For a lot of the people who walk through my door, they have rarely, if ever, been valued or talked to or trained as an artist. With humanity. With patience. With true challenge.
That’s how I approach them and the work that we do. And it’s not uncommon for me to want to feed them as well (as Filipinos love to do).
Overall, has it been relatively smooth? If not, what were some of the struggles along the way?
Trauma and obstacles are a necessity to the journey. And on many occasions inspire and fuel the journey in the first place.
Difficult situations always occur. But to my best, I try to be aware of the blessings in them. I know that sounds cheesy or can be passed off as a platitude. But it is this way of living that gets me through. I know my name when I wake up in the morning. At night, I know who my people are. It takes a level of transparency to find that kind of peace daily. Especially when you have 2 kids running around.
In 2012 I gave birth to my daughter Aurora Blessing and in 2016 my son Fenix Rising. I am a single mother. Both fathers are not present. But my parents are. Their uncles and aunts are. Cousins. Friends. Tribe.
While I was pregnant with Rory (Aurora), I had the opportunity to write a novella “Palms Up” (Black Hill Press, 1888.center). The narrative is given through a series of letters from a mother to her unborn child. I’ve continued that model on my online profile @ariannabasco__.
Being content with your life isn’t about settling.
It’s about exercising happiness.
PS. Because ‘despair’ and ‘lack of’ is addictive. Be careful not to get caught up in that. Because when those good things and good people come, you won’t know how to appreciate them or recognize them. How could you if you’re always looking down?
PPS. All’s I’m saying, boos, is give yourself permission to be happy today.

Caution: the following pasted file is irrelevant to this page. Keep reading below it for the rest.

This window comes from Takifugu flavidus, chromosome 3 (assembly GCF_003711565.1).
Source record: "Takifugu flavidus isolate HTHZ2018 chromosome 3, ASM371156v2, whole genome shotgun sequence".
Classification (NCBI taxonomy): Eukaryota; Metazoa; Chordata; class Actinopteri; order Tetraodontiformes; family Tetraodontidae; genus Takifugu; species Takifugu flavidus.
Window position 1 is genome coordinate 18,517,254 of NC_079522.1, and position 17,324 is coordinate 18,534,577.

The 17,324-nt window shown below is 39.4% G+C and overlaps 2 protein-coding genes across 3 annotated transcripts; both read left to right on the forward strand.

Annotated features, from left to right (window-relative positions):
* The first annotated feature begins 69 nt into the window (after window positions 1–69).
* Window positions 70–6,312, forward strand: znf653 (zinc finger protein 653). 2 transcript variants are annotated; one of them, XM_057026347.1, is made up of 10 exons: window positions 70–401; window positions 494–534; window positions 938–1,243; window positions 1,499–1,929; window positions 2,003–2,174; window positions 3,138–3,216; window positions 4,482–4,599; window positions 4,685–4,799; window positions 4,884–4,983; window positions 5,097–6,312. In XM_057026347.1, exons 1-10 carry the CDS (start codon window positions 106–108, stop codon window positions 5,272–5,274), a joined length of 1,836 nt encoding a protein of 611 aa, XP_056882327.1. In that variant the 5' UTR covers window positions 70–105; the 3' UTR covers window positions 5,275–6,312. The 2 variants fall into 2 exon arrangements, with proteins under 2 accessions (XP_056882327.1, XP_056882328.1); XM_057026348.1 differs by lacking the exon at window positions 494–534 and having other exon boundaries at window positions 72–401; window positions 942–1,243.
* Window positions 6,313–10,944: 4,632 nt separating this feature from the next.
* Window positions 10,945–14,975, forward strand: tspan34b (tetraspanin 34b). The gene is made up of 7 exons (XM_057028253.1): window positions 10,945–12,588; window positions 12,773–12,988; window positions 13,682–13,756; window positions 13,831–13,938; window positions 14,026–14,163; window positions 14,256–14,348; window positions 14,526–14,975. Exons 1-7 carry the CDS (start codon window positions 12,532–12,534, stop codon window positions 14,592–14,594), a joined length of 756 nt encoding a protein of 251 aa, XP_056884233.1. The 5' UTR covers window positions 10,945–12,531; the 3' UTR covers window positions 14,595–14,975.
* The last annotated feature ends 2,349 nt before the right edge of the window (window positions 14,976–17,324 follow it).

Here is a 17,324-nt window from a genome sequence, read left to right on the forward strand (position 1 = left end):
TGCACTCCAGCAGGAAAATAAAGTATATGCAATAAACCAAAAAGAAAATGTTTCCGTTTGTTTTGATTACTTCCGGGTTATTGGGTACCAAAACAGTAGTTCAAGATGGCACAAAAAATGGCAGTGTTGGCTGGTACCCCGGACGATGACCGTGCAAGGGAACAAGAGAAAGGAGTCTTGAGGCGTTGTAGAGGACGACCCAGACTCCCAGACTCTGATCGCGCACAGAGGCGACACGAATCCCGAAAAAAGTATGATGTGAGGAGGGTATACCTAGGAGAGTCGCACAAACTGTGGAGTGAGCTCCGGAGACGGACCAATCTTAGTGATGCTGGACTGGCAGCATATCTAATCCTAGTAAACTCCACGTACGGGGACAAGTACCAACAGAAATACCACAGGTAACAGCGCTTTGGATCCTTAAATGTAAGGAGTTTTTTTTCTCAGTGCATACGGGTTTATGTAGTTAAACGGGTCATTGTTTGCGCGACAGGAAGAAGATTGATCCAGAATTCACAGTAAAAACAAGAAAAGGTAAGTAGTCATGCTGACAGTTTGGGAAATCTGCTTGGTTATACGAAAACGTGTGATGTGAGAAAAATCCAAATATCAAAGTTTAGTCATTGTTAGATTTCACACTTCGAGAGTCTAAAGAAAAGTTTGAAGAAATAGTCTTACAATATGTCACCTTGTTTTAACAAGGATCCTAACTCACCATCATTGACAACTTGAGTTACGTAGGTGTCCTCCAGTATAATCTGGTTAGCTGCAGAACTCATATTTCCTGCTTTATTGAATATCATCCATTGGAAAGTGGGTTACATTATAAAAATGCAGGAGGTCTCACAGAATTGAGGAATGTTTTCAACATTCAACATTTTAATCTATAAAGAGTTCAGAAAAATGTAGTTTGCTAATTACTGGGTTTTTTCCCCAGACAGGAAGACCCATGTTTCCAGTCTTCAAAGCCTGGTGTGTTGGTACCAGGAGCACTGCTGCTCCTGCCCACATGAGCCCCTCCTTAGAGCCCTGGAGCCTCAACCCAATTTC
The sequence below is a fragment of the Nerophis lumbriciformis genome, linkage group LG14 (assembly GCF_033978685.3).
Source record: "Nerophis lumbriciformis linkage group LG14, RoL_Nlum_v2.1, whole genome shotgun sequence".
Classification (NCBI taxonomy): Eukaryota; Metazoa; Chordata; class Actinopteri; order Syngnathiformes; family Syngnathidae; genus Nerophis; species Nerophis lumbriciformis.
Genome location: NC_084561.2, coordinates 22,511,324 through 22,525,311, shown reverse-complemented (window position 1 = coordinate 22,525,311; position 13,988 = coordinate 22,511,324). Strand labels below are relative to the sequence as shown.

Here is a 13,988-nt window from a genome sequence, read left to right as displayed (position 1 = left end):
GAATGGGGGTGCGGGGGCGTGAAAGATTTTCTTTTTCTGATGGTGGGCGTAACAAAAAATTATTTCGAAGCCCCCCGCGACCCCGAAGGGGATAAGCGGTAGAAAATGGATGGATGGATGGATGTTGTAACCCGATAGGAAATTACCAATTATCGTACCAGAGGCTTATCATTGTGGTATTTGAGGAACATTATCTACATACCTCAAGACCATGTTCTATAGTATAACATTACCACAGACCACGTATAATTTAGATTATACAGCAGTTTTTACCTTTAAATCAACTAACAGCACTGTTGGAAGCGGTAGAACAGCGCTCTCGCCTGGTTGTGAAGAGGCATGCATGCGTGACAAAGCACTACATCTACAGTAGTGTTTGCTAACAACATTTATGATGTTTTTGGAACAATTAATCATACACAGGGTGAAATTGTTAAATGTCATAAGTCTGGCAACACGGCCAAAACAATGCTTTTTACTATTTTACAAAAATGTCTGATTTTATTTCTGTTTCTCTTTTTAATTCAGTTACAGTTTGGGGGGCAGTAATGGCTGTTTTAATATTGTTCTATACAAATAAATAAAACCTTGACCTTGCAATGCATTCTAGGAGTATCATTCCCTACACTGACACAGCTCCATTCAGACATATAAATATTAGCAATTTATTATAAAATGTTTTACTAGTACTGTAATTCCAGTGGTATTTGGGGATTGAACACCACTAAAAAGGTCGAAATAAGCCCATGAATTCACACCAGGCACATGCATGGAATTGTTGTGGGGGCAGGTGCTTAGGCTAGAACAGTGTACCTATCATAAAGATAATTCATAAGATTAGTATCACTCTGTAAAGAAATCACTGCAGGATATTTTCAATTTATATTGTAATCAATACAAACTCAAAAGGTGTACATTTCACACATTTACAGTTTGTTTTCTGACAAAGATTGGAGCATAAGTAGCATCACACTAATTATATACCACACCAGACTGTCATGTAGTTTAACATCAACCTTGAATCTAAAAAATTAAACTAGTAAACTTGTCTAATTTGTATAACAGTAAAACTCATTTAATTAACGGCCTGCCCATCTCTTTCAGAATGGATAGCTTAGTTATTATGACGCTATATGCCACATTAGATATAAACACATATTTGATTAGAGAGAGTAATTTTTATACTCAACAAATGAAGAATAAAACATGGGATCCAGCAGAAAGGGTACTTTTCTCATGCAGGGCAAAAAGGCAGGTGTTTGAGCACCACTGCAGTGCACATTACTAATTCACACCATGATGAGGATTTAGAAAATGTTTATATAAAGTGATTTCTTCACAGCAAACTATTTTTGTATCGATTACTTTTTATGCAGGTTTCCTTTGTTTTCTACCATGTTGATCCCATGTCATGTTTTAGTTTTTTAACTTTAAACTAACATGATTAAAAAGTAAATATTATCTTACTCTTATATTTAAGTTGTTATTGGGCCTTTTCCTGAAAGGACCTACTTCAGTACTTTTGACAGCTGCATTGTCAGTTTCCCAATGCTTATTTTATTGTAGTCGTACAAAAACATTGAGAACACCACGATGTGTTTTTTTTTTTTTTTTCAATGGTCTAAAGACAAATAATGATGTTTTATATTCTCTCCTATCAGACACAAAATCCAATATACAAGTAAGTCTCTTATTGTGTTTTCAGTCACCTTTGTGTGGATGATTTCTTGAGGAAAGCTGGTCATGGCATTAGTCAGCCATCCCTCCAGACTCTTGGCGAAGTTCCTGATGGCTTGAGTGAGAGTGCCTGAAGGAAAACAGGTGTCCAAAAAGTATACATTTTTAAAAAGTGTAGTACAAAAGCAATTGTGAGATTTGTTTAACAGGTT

Please tell us about BASCO HOUSE | Palms Up Academy.
BASCO HOUSE | Palms Up Academy.
My brothers and I are in the process of obtaining a space for an arts hub in Filipinotown to highlight the area as a destination and preserve our heritage. We hope to serve the community with programs for all ages, unique workshops and classes for the arts and open our doors as a live music venue and theatre.
Meanwhile, I am partnering up with SIPA (Search to Involve Pilipino Americans) as a temporary home to begin building Palms Up Academy starting with RECESS Open Mic and a Performance Class.
As a family, we have helped pave the way for faces and voices like ours to gain more visibility.
-Derek Basco – The First Purge, How to Get Away With Murder
-Darion Basco – Blood Ransom, The Brady Bunch
-Dante Basco – Hook, voice of Prince Zuko, Avatar
-Dion Basco – City Guys, Race the Sun
-Arianna Lady Basco – A Story of Worth video series, formerly of band Swahili Blonde
We have contributed our talents to the film The Debut, travel docuseries Balikbayan Project, The Museum of Tolerance, FPAC and countless other organizations throughout the years. We have held space for DPL (largest and one of the longest running poetry venues in the country co-founded by Dante starting in our living room), Speakeasy, We Own the 8th and Our Mic.
What sets us apart is our experiences in this town, and we want to pass on that baton.
If you had to go back in time and start over, would you have done anything differently?
What would I have done differently? Nothing. I believe in the process. I believe in alignment.
Be the better you.
The right people will show up.
The wrong will fall off.
(except from Palms Up)
- RECESS open mic $10
- Address: 3200 W. Temple St.
Los Angeles, CA 90026
- Phone: 310.737.8273
- Email: email@example.com
Somlit Inthalangsy, Ivelisse Photography, Colossal Photos, Kristin Burns, Vanessa Viola Photography